Core inflation rose sequentially: RBI Core inflation (ex-food, fuel, PTI) rose by 0.3% MoM in October vs 0.1% MoM in September. Housing prices saw a sequential (and seasonal) increase of 0.9% whereas ‘Clothing and footwear’ prices increased by 0.4% MoM. Miscellaneous components grew by 0.1% MoM in October vs 0.2% MoM last month. Within miscellaneous, ‘HH goods and service’ (+0.2% MoM), ‘Health’ (+0.5% MoM), ‘Transport and Equipment’ (+0.1% MoM), ‘Recreation and Amusement’ (+0.2% MoM) and ‘Personal care and effects’ (+0.1% MoM) registered sequential increases. On the other hand, ‘Education’ registered a flat growth in October. Within ‘Personal care and effects’, gold and silver prices declined by 0.2% MoM and 1.4% MoM, respectively. On a YoY basis, core inflation came to 4.3% (Sep: 4.6% YoY).

Headline CPI drop to 4% to elude as base effect comfort ends and as food prices stay volatile: The pressure on vegetable prices is likely to have subsided with correction in tomato prices. The arrival of winter vegetables in the coming months can also provide further support. The

movement in ‘onion’ prices needs to be closely watched as it could disturb the inflation trajectory going forward. As per the NHB data, onion prices have increased 40% MoM in November MTD. However, we expect onion prices to cool in the coming days with improved supplies.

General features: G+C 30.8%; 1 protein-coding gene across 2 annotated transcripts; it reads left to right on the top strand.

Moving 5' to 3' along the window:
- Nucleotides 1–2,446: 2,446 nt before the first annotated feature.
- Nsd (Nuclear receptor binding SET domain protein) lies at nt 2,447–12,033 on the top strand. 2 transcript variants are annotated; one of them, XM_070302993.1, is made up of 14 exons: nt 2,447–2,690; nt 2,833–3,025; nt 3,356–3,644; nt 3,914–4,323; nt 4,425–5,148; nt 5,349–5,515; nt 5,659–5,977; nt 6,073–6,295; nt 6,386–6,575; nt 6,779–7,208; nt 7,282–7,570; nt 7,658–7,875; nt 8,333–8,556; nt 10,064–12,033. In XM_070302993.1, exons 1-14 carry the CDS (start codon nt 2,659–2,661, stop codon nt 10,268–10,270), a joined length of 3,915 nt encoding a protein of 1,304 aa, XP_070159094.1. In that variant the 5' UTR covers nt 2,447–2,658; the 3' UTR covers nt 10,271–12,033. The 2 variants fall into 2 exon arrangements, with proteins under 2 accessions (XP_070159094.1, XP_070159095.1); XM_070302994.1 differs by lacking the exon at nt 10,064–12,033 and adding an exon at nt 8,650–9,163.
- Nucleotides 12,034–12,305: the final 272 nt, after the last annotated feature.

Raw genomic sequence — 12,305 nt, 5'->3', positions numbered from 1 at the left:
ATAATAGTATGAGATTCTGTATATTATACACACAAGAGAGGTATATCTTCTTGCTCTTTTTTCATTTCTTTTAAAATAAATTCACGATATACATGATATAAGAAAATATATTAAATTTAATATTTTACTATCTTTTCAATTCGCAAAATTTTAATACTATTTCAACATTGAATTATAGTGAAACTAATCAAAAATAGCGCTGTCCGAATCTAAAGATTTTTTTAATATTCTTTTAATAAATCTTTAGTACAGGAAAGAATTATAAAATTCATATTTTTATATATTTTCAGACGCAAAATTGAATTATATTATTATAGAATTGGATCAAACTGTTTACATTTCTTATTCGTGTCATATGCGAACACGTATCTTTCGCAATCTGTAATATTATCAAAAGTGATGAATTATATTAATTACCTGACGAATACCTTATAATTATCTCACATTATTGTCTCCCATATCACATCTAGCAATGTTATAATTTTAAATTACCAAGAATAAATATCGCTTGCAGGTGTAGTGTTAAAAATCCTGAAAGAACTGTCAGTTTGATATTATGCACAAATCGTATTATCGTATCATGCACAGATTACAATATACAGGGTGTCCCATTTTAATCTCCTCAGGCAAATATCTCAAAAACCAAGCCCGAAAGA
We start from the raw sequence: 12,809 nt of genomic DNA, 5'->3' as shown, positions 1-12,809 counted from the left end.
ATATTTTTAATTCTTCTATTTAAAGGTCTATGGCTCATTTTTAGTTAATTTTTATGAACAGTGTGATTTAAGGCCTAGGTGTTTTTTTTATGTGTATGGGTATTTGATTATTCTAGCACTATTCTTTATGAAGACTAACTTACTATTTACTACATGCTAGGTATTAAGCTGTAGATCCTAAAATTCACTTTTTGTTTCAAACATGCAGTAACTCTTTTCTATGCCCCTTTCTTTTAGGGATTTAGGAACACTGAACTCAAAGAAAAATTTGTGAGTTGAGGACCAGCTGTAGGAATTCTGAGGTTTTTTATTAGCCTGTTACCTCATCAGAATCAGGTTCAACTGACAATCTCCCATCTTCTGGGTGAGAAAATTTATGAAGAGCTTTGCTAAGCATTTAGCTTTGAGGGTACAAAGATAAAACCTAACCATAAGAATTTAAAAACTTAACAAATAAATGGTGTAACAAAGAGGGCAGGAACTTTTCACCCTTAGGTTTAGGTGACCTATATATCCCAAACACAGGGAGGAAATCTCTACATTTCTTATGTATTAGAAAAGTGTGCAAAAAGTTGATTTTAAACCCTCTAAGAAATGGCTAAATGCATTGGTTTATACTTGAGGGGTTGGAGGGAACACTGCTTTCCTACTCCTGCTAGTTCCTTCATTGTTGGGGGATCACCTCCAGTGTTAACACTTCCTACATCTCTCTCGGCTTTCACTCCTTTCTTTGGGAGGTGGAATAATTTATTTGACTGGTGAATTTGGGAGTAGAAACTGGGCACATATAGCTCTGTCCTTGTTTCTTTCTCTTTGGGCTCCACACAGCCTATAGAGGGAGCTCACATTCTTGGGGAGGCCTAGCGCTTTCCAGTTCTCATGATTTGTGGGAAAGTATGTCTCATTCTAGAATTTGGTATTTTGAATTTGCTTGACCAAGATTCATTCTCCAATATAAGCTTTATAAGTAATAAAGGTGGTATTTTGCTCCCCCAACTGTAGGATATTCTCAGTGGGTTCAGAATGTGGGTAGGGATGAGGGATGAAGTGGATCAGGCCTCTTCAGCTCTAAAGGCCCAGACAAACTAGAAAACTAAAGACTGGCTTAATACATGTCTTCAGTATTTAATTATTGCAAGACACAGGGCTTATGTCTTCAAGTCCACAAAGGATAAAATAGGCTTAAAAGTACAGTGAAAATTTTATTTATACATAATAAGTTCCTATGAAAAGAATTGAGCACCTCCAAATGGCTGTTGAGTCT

Another major risk that needs to be closely monitored is the impact of El Nino on rabi crop productions. As per reports, El Nino is likely to peak during November-January, the period in which the rabi sowing takes place. Lower reservoir levels also pose a risk to rabi crops. Our model indicates an average Headline CPI of 5.3%-5.5% for FY24. Importantly, with the waning support from the base effect, we are not expecting any sharp downward correction in inflation in the coming quarters. As the 4% inflation target continues to elude, we see a limited chance of

a repo rate cut by the RBI in FY24. Alongside the evolving inflation dynamics, the global interest rate cycle and trends in INR would be the factors that are likely to be closely watched by the RBI.

We reiterate our view for a likely rate cut by the RBI in Q2FY25.


(Information gathered and material used in this document is believed to have been obtained from reliable sources. However, YES Bank makes no warranty, representation or undertaking whether expressed or implied, with respect that such information is being accurate, complete or up to date, nor does it assume any legal liability, whether direct or indirect or responsibility for the accuracy, completeness or usefulness of any information in this document. YES Bank takes no responsibility for the contents of those external data sources or such third party references. No third party will assume and direct or indirect liability, whose references have been provided in this document. It is the responsibility of the user of this document to make its/his/her own decisions or discretion about the accuracy, currency, reliability and correctness of information found in this document.)